Author: Li Jiahui
SINGAPORE, 3 July (ANI): For many cities, the COVID-19 pandemic is now a thing of the past. There are still some outbreaks, and with them worry and apprehension, but overall, people are less afraid of the virus than they were two years ago.
How countries and cities emerge from this (hopefully) once-in-a-lifetime healthcare crisis varies and depends largely on how their national and local governments and officials respond. Those with better resources, and those with the strategic foresight and planning for a post-COVID-19 world, came out stronger and ahead of their competitors.
The Economist has released an index that ranks cities based on their economic performance over the past three years to identify those thriving in the current “turbulent geopolitical era”. The ranking puts Singapore in second place, behind Miami in the US and ahead of Dubai.
The well-respected British publication compiled a list of ten cities based on changes in four criteria over the past three years: population, economic growth, office vacancies and housing, with a view on how they are responding to the global pandemic and geopolitical uncertainty The double challenge of sexuality was compared. price. Each city is ranked according to its performance on each indicator to arrive at an overall score.
The other cities in the study, according to the ranking, are New York in fourth place, followed by London, Tokyo, Sydney, Johannesburg, Paris and San Francisco.
According to The Economist, between 2019 and 2022, Miami’s population will decline by 1.6%, real GDP will grow by 10.6%, the office vacancy rate will rise slightly by 2.3%, and real house prices will soar by 39.5%.
Singapore’s population fell by 1.2%, real GDP grew by 6.9%, office vacancy rose slightly by 1.4%, and house prices rose by 10.9%.
Dubai’s population increased by 5.8%, but real GDP contracted by 1.9%, office vacancies fell by 3%, and house prices rose by 11.9%.
Singapore’s perennial rival financial hub Hong Kong, which has stricter COVID-19 policies and only allowed quarantine-free travel in late September last year (roughly six months after Singapore), fared worse on the above metrics. Hong Kong was not included in The Economist’s research coverage.
Between 2019 and 2022, Hong Kong’s GDP will drop by about 1% to US$359.8 billion, according to the World Bank. Its population fell about 2.3% from 7.5 million to about 7.33 million, according to Hong Kong government data. Many expatriates have left China’s special administrative region for cities such as Dubai and Singapore, where COVID-19 regulations are less stringent.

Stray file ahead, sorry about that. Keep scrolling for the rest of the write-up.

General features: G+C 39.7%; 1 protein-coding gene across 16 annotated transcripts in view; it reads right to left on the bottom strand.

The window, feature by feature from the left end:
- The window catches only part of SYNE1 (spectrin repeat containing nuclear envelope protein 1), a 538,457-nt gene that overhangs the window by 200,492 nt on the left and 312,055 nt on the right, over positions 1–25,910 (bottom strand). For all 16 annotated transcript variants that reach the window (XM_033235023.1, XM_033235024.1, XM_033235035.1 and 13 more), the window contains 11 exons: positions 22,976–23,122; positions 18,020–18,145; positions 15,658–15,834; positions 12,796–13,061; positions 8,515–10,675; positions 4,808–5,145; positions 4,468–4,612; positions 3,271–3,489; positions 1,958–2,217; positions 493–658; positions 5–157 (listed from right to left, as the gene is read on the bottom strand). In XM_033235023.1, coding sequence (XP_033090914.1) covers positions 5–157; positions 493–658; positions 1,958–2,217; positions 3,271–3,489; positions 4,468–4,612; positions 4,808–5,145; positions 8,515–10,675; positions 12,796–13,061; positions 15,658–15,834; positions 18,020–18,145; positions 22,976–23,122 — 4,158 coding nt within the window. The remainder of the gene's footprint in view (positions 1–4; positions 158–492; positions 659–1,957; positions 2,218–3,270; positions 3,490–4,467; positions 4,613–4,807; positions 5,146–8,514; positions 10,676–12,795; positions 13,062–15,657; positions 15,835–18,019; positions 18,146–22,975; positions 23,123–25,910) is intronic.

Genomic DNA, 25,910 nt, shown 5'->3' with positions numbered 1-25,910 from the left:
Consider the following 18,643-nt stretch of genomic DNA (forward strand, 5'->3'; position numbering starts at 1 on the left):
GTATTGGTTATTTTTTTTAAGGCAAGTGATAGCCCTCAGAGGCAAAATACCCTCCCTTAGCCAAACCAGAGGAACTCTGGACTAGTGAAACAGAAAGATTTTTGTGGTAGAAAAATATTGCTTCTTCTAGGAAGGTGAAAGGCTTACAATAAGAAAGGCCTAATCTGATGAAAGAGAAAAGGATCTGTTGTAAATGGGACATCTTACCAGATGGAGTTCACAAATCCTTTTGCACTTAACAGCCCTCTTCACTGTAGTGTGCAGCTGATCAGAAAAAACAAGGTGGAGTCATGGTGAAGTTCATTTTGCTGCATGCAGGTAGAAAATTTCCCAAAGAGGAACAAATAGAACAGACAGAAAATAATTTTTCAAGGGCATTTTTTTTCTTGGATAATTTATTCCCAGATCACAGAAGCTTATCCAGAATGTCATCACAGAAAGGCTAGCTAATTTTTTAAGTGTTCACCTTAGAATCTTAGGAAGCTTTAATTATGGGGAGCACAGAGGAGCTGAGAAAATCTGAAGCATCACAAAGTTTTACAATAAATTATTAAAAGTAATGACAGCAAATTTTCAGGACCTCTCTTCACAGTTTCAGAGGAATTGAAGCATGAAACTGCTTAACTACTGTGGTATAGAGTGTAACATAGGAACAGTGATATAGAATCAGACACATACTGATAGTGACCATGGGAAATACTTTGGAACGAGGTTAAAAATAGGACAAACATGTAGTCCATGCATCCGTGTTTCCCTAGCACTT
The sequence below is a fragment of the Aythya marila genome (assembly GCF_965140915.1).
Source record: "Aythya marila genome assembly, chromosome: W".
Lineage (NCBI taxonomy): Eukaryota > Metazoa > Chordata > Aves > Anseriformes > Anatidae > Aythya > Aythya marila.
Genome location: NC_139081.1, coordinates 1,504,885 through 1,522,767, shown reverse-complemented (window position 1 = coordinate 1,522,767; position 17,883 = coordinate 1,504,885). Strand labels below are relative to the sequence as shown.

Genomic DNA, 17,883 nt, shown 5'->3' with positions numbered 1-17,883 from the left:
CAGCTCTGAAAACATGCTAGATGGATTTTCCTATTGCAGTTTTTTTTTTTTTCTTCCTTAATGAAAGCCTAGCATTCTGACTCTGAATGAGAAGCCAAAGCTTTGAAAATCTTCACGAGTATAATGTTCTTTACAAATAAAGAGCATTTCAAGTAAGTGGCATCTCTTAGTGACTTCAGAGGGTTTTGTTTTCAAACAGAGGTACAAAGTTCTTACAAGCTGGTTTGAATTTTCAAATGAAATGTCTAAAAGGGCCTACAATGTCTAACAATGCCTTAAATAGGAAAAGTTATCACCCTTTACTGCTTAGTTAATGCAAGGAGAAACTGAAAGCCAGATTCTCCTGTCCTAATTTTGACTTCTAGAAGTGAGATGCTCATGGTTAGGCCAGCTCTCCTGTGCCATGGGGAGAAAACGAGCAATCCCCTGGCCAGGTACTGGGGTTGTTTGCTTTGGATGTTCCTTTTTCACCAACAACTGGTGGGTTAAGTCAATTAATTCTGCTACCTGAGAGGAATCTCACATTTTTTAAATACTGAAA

With fewer residents, it’s no surprise that office vacancies are rising and residential property prices are plunging.
According to a recent Savills report, Grade A office rents in Hong Kong have fallen by 7.6% for the full year of 2022 and are now 31.4% below their 2019 peak. The report added that “the vacancy rate also increased to 10.4% from 9.9% a year ago, with a net 6.6 million square feet of vacant space by the end of 2022.”
Residential property values are also falling. Prices of residential property in Hong Kong have fallen to near five-year lows as expatriate workers have left the former British colony, exacerbated by rising interest rates. Industry analysts don’t think the trend will end anytime soon.
Although Singapore’s COVID-19 lockdown is stricter than Dubai and most Western countries, life is not bad compared to Hong Kong.
Singapore’s response to the COVID-19 pandemic is widely viewed as effective. Before the COVID-19 outbreak, Singapore already had a strong healthcare system. When the pandemic broke out, the widespread and rapid deployment of screening centers and contact tracing in the early stages of the pandemic led to the containment of the virus. This bought time for a nationwide vaccination campaign that eventually brought the spread of the virus under control.
Singaporean health authorities are also closely monitoring vaccine development and were among the first countries in the world to order large quantities of mRNA vaccines.
Despite border closures and a slowdown in economic activity, Singapore is preparing for the day the world reopens by investing in digital technology, training and a future-proof economy. It also provides training grants to companies and incentivizes them to retain workers so they don’t have to lay off workers.
For example, Singapore Airlines was one of the first airlines in the region to restart a large-scale flight deployment, as it retained most of its fleet and staff. That allowed the airline to capitalize on pent-up travel demand, leading to record profits.
The Economist’s report says that during the COVID-19 pandemic, “cities around the world without excessive restrictions, such as Dubai and Miami, have benefited greatly.” In some cases, at the expense of competitors of.
In Miami’s case, it’s at the expense of San Francisco. San Francisco, which ranked 10th in the Economist report, saw its population drop by 8.3 percent, while office vacancies soared to nearly 20 percent. In Asia, Singapore and Dubai benefit but Hong Kong suffers. Staying neutral in this age of geopolitical tension also helps. (Arnie)
(This is an unedited and auto-generated story from a syndicated news feed, the latest staff may not have modified or edited the body of content)